11W: The defense still hasn't been what Michigan fans are used to (pre-RichRod, anyway). Is this the year the Wolverines start playing old fashioned, physical defense?

Ace: That's the intention behind Michigan's switch from a base 4-3 under to a 4-3 over, and in doing so they've moved around the linebackers; Jake Ryan is now the starting MIKE after previously playing on the strong side, Desmond Morgan shifts from the middle to the weak side, and James Ross goes from WLB to SLB, where he'll get more protection from the D-line. 

With Ryan in the middle, I'd expect more—and more elaborate—blitzing from what was a very vanilla defense last year, and more aggression in general. Greg Mattison had his corners playing a lot more press coverage this spring—Jourdan Lewis, in particular, excelled in this regard—and also showed a lot more one-high looks with a safety creeping into the box.

There are still a lot of questions to be answered. The DTs are relatively unseasoned, nobody's sure who's going to start across from Jarrod Wilson at safety, moving Ryan to the middle seems like a panic move considering he's at his best in space ... I could go on, but suffice it to say there's creeping concern that Mattison is still trying to figure out how best to deal with increasingly spread-happy offenses.

This turned into a long way of saying your guess is as good as mine. Jabrill Peppers. Jabrill Peppers. Jabrill Peppers. Okay, I feel better now.

11W: Who are the new faces we'll be seeing as contributors on both sides of the ball in 2014?


Okay, I'll calm down. Peppers is going to see the field this year; few defensive prospects in the last decade have been as college-ready. The big question is where he'll play. Blake Countess and Raymon Taylor were solid, albeit not lockdown guys, at cornerback last year, and they're getting a serious push for playing time by Lewis, who's adapted well to the greater emphasis on press coverage. 

It's possible Peppers steps into the open-for-competition safety spot, which would allow him to roam the field and make plays in space. The most likely scenario, in my opinion, is he gets worked in at the nickel spot—where he can make an impact in run support, coverage, and as a blitzer—while he gets acclimated to the college game, and perhaps sticks there for the year before taking on a bigger role in 2015. I don't expect the coaches to ask him to play both ways (yet), but I'd be surprised if he doesn't factor into the return game, as well. Having that guy available and not getting the ball in his hands would be criminally negligent.

Meanwhile, one freshman has already worked his way into a starting job: early enrollee WR Freddy Canteen, a speedy route-running technician capable of playing out wide or in the slot. Canteen started and starred in the spring exhibition (I can't call whatever that was a "game"), passing Jehu Chesson on the depth chart even after Chesson turned in a promising freshman campaign last season. Even if Amara Darboh, a former four-star recruit who sat out last season and was limited this spring due to a foot injury, returns and grabs a starting role on the outside, Canteen is going to get plenty of time working out of the slot. With Devin Funchess drawing lots of attention, he could be in for a truly impressive debut.

The good news is that, aside from those two, there isn't an obvious need for a freshman to play — a stark contrast to the last couple years. Another early enrollee, Bryan Mone, may work into the rotation at nose tackle. That's about it. For the most part, this is the same Michigan team as last year, just a year older and with some (welcome) change in scheme.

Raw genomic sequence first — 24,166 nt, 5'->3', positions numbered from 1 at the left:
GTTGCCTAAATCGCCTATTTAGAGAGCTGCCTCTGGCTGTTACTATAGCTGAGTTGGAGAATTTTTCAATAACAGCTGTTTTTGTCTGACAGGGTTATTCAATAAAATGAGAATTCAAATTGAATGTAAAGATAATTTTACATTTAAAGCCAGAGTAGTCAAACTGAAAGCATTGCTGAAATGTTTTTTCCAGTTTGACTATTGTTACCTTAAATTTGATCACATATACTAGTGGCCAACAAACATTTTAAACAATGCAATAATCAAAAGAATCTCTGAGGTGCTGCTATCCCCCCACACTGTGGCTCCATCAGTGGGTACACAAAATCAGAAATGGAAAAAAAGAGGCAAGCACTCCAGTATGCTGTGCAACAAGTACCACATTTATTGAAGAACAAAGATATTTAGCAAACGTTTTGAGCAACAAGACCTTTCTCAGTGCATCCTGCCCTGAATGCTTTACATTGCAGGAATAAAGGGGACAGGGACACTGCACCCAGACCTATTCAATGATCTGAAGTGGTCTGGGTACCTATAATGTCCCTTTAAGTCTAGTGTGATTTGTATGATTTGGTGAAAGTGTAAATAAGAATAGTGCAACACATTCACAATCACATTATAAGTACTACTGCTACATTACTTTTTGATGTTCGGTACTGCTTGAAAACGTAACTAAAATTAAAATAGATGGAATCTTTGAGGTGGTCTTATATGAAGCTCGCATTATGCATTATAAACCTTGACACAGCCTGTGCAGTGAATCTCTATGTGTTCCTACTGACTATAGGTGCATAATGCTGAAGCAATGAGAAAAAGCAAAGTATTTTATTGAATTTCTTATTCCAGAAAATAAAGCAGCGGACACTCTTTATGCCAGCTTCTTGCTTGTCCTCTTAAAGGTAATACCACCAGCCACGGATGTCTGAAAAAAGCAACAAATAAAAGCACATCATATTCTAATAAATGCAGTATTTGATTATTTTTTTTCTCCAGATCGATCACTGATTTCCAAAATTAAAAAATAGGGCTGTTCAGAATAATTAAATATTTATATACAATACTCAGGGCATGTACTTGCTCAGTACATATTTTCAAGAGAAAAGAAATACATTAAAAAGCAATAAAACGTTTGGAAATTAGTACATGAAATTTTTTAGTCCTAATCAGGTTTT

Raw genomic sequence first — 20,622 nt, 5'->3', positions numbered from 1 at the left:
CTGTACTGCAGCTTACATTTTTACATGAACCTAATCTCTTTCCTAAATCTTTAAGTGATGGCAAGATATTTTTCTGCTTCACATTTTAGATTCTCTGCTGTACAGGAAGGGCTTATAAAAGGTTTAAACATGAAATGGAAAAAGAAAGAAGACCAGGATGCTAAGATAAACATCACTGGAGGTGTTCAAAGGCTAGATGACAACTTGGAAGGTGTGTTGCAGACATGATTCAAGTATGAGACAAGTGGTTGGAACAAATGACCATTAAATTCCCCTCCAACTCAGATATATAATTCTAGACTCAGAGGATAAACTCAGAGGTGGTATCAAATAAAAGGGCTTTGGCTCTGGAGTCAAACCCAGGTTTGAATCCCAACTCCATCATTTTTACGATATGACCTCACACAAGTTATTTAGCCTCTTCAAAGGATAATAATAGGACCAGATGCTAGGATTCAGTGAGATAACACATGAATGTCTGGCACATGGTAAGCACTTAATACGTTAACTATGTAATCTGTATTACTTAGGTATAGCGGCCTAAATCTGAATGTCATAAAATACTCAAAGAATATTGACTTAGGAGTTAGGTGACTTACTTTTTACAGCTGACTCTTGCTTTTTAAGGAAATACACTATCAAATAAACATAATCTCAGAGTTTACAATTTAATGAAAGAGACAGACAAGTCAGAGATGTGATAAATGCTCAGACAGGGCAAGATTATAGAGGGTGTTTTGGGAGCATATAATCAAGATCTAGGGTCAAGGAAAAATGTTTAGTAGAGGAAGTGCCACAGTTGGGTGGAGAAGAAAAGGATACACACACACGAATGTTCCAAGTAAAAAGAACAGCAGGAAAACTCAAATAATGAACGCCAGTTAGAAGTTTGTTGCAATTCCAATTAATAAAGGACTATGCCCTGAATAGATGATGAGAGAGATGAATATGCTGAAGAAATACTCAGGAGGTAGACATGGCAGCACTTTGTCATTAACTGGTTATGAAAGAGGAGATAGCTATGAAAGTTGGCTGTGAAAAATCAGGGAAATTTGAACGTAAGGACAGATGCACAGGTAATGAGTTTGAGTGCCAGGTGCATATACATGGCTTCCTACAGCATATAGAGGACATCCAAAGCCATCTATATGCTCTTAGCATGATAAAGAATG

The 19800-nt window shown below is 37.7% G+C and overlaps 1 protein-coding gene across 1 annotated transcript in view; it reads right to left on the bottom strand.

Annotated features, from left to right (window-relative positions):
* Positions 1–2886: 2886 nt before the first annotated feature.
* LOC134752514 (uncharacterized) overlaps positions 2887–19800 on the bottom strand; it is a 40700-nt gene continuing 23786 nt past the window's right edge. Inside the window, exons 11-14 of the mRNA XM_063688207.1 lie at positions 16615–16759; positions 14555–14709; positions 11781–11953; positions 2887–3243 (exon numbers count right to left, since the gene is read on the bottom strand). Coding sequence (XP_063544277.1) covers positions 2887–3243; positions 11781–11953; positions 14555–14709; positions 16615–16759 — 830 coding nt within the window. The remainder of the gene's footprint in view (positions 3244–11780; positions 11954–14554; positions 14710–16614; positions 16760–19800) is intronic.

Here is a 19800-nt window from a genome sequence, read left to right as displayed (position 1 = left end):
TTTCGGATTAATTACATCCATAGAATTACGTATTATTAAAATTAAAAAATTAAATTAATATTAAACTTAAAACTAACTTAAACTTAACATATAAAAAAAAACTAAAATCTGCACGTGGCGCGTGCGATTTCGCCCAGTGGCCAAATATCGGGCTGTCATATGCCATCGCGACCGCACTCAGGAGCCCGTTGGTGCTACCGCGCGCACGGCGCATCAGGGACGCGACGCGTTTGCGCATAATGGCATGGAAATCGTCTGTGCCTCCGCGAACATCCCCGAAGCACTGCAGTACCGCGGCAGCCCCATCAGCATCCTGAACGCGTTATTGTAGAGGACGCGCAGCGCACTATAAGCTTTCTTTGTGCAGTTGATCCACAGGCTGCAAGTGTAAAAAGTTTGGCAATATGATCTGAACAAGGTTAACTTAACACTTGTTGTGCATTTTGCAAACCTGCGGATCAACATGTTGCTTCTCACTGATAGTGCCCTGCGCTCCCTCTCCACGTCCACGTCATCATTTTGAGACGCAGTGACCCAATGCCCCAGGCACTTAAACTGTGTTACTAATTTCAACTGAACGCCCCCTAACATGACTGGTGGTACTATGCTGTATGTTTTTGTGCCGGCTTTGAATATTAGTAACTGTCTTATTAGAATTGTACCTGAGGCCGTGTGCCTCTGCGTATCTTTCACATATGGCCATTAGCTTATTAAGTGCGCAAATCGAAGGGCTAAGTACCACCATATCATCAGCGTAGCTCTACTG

There are, of course, the two new starting tackles, though one — left tackle Erik Magnuson — played all 12 games last season and started seven at guard. The right tackle should be massive redshirt sophomore Ben Braden, with redshirt freshman David Dawson and true freshman (yeah, I lied a little) Mason Cole also competing for time.

11W: What is the mindset of a Michigan football fan at this point, compared to say, 10-12 years ago, and has the image of the program soured in light of not only on the field performance but those nagging off-field things (which all programs seem to face and we won't go into here)?

Ace: I think the fact that the athletic department is really, really struggling to sell both student and regular season tickets says a lot about the growing disillusionment among the fanbase. The fan expectation, one fed to us by the athletic department and coaches, is to compete for Big Ten titles and be a nationally relevant program. Aside from a pretty fluky 2011 season, that hasn't been the case since 2007. As someone brought up in an era in which nine-win seasons constituted a disappointment, this hasn't been a fun ride.

Even so, ticket prices are still going up, this year's home schedule is the worst in recent and not-so-recent memory, and the lack of on-field success—both in general and against their chief on-field and recruiting rivals—is beginning to affect recruiting. The premier program in the state currently resides in East Lansing, which is perhaps the most alarming development of them all. (Say this to the average Michigan fan and the torrent of denial tells you all you need to know.)

So, how's the mindset?

Perhaps the fanbase should consider opening a West Coast office.

11W: Do you have a way-too-early prediction for The Game?

Ace: If I'm being reasonable, I can't possibly predict a Michigan win given the matchup between the Wolverine offensive line and Ohio State's defensive line. Until I witness them neutralize Bennett, Bosa, Spence, Washington, et al, I have a hard time believing this group can pull it off.

If I'm being unreasonable...damn, I come up with the same thing. I think it takes another exceptional performance from Devin Gardner for Michigan to keep this one close. Here's hoping he doesn't break his foot this time around, and that our offensive coordinator doesn't save his mad genius, unstoppable two-point conversion play for when Michigan is down 17 points in the final two minutes of a December bowl game. Al Borges couldn't have trolled any harder on his way out the door.